Digital Braille Clock: A Clock For The Visually Impaired

Market Opportunity

Visually-impaired individuals face numerous challenges, one of them being a way to accurately yet discretely tell the time. Solutions such as talking clocks are not ideal in very quiet or noisy environments, whereas braille analogue clocks (where the user feels the position of the needle) lack precision. While digital braille clocks do exist, they are expensive to manufacture, as they utilise a piezoelectric mechanism for the braille display.

A student from the NUS Department of Mechanical Engineering, as part of his final year project, has developed a digital braille clock with a rotating disk technology, which is more cost-effective for manufacturing. 


The Technology

This NUS invention adopts a mechatronics system that displays the hour and minutes in braille and numerical digits. It consists of the mechanical design, electronic circuit and firmware. As time passes, three disks with the hours and minutes, rotate to allow the user to feel the correct braille numbers, and tell the time. These disks are connected by a specifically-designed gear train, which is driven by a single motor.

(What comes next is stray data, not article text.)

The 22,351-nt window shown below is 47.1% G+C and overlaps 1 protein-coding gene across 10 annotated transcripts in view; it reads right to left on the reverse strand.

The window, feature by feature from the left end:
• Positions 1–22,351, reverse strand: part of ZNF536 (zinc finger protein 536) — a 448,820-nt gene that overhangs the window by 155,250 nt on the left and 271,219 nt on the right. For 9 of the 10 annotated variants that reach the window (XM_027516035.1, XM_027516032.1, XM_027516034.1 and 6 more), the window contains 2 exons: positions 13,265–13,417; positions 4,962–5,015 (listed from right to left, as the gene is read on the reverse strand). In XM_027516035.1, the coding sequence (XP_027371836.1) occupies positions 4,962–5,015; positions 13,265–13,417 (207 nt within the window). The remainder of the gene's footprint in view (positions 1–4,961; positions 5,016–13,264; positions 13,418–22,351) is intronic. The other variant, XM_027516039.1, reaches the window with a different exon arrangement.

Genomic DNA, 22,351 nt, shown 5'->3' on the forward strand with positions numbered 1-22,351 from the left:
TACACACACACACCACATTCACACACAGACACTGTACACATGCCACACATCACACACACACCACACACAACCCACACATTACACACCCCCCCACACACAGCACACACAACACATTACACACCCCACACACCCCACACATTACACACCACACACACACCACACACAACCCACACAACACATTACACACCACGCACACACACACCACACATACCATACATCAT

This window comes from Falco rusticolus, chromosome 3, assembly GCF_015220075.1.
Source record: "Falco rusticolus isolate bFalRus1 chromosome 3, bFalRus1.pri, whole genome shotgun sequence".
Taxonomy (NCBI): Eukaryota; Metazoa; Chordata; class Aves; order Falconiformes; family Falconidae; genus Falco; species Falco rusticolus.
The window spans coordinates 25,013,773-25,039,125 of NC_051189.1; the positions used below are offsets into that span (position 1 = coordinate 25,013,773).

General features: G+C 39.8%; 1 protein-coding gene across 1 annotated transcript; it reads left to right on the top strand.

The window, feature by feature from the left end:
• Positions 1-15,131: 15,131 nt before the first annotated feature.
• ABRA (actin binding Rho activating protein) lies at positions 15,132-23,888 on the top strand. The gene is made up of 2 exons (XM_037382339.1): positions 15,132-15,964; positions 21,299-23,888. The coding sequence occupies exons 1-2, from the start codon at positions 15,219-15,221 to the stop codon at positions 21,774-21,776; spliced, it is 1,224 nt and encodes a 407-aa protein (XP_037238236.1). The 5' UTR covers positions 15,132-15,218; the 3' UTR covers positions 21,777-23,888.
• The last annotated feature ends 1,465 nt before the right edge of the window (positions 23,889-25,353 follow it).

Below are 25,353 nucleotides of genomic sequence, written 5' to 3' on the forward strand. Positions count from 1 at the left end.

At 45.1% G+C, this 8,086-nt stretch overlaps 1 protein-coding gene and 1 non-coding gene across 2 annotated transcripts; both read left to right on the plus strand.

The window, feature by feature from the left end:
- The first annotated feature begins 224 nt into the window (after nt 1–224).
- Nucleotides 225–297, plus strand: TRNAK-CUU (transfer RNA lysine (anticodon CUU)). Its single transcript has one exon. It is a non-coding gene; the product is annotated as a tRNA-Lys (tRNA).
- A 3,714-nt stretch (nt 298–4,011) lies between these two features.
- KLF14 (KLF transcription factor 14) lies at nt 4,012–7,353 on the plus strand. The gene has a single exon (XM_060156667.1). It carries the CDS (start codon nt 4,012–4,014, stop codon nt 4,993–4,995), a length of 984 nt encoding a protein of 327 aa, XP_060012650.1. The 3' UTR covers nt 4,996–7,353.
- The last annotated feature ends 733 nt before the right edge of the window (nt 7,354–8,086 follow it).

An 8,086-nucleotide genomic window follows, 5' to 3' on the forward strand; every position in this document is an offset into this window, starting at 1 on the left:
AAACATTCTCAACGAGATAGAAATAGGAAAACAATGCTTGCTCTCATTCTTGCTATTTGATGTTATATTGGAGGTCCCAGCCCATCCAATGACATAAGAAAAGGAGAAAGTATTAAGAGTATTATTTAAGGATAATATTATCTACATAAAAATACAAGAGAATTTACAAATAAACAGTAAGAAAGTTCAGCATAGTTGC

Applications and Advantages

This digital braille clock has the advantages of being low in manufacturing cost, discrete and accurate. Users can also easily tell the time, with just the brisk swipe of a finger over the braille digits. There is also no error of accidentally moving the hour/ minute needles back or forward, as what currently may happen sometimes with analogue watches. By adding in an LED time display, this digital braille clock can be used by both visually and non-visually impaired individuals.  

NUS is looking for commercialisation partners to translate this device into a lifestyle product, and bring it to market


Get in Touch

If you have questions regarding this technology and licensing opportunities, we welcome you to contact us here.